Like most Virginians, I was appalled when we recently learned of widespread problems at Arlington National Cemetery in Virginia: misplaced and misidentified remains, a chaotic management environment and a total lack of accountability at our nation’s most pre-eminent military burial site.
The report by the Army’s Inspector General on June 10th documented many of these problems, and I appreciate Army Secretary John McHugh’s willingness to publicly disclose, and his pledge to correct, the mess at Arlington.
What we’ve seen and read in recent weeks seriously disrespects the memories and the service of the 330,000 military men and women buried at the nearly 150-year-old cemetery in Northern Virginia.
These challenges have been on mind almost every day as I drive by Arlington National Cemetery on my way to work on Capitol Hill. In fact, my father — an 85-year-old U.S. Marine veteran of Iwo Jima — often has mentioned to me that he would be honored to be interred at Arlington alongside our nation’s other military heroes when his time comes.
This week, I asked the Army Inspector General to visit my office to provide a more detailed briefing on the management lapses and challenges at Arlington. Afterwards, I had a good conversation with Army Secretary McHugh to further explore ways that we might be helpful in fixing what’s obviously broken at Arlington.
As a guy who comes from the IT world, and as a public official who focuses on government accountability and management competence, I was especially troubled to learn that the Army has spent at least $5.5 million in recent years on three separate contracts to digitize and automate the burial registration records at Arlington. I was extremely surprised to learn this week that cemetery officials never made a serious effort to incorporate computerized records or adopt other modern IT processes in their day-to-day functions at Arlington.
In fact, they continued to rely on paper records. According to the Inspector General, most of Arlington’s burial information is handwritten on tens of thousand of 3×5 index cards.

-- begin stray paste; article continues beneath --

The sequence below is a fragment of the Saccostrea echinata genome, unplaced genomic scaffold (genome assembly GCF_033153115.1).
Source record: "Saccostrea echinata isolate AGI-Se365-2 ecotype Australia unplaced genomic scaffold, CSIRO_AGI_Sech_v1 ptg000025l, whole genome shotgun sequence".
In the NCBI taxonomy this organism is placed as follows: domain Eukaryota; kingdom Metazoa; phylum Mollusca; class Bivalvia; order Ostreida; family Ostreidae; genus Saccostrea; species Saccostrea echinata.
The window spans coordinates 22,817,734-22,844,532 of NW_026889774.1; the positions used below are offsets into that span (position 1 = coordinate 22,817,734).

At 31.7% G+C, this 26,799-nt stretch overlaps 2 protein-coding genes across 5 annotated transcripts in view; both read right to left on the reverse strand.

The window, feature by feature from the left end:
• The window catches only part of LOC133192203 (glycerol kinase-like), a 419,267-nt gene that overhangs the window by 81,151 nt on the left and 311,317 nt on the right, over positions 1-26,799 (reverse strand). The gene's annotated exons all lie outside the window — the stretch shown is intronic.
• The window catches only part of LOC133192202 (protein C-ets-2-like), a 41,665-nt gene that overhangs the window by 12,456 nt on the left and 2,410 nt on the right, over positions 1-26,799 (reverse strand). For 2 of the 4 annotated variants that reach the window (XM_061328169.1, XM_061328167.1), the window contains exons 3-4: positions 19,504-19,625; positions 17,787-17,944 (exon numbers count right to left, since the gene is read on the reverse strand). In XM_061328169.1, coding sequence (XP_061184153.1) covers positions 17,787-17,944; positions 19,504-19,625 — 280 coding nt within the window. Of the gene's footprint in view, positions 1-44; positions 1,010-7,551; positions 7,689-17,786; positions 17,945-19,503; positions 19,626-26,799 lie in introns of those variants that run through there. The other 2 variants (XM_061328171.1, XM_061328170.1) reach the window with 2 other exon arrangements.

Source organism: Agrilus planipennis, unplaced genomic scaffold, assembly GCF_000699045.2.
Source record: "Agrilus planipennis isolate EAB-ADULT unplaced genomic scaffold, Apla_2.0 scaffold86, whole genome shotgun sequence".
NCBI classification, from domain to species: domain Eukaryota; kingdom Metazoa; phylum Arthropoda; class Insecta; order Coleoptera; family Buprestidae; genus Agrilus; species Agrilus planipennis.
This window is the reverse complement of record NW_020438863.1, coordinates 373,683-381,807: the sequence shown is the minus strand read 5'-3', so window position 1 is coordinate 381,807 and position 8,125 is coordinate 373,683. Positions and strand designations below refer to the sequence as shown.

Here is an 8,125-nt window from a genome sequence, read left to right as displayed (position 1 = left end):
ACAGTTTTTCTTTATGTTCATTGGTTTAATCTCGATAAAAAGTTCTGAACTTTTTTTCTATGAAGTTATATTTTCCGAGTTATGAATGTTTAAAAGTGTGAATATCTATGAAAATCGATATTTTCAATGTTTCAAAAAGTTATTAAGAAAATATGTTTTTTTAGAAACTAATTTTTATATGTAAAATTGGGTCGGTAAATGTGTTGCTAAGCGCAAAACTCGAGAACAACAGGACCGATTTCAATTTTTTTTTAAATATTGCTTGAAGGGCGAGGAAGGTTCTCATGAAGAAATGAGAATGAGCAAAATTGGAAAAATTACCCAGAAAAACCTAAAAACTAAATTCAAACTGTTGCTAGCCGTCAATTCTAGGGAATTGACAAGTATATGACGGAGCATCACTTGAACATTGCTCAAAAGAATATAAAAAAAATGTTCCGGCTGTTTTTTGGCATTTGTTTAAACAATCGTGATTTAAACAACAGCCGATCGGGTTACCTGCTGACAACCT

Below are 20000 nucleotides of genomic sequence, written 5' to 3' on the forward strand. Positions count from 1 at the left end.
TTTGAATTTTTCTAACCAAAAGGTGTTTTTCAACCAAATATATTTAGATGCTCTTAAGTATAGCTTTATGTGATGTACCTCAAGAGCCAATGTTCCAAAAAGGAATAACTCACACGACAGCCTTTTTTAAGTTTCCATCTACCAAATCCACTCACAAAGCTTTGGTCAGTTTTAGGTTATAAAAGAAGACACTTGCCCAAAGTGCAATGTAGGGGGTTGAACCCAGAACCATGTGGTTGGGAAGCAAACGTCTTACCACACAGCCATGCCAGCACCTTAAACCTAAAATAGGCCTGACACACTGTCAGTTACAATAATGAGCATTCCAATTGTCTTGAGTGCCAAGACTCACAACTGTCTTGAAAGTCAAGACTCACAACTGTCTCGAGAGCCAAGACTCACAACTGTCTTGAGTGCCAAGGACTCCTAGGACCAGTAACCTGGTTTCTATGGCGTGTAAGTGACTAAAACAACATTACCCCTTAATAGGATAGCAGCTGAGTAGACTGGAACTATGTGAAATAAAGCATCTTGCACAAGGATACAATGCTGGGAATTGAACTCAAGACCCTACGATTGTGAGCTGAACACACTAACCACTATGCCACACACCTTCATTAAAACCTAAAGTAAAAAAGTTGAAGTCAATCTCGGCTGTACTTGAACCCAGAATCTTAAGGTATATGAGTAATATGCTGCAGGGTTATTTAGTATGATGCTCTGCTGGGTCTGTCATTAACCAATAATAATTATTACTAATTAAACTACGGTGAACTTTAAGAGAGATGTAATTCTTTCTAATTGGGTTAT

I told Secretary McHugh that this situation is simply unacceptable: it means we are just one fire, flood or coffee spill away from losing the only records of who is buried at Arlington, and where. That is extremely disrespectful to the memories of the brave men and women who have answered the call to duty and proudly served our nation.
The Army has announced an aggressive effort to further identify and correct the challenges at Arlington. The cemetery’s top two managers have been relieved of their duties, and military officials have launched a longer-term effort to fix these problems.
But as I told the Secretary of the Army this week, there are certain steps we can and must take today to preserve and protect these fragile records.
I have reached out to our friends in Northern Virginia’s vibrant IT community to see if they might be willing to help. I was not surprised to find that leaders of the Northern Virginia Technology Council are eager to provide, at no cost, whatever short-term technical assistance is needed to begin digitizing the paper records at Arlington.
This certainly would go a long way toward restoring the credibility of the mission at Arlington National Cemetery, and I am committed to work with the Army and the NVTC to provide whatever assistance we might be able to provide to help fix this mess.
Since 1864, Arlington National Cemetery in Virginia has occupied a special place in the hearts and minds of Americans. To me, and most likely to you, it represents hallowed ground.
We owe our military men and women, our veterans and their families, a respectful and competent effort that fully honors their service and sacrifice to our nation.
Army officials have established a call center for families to try to address concerns about burial discrepancies at Arlington. The phone number is (703) 607-8199, and it operates from 8 a.m. until 5 p.m., EDT, Monday through Friday.
I’ll keep you posted on our efforts, and, as always, I urge you to contact our office if we can be of assistance to you on this or any other issue.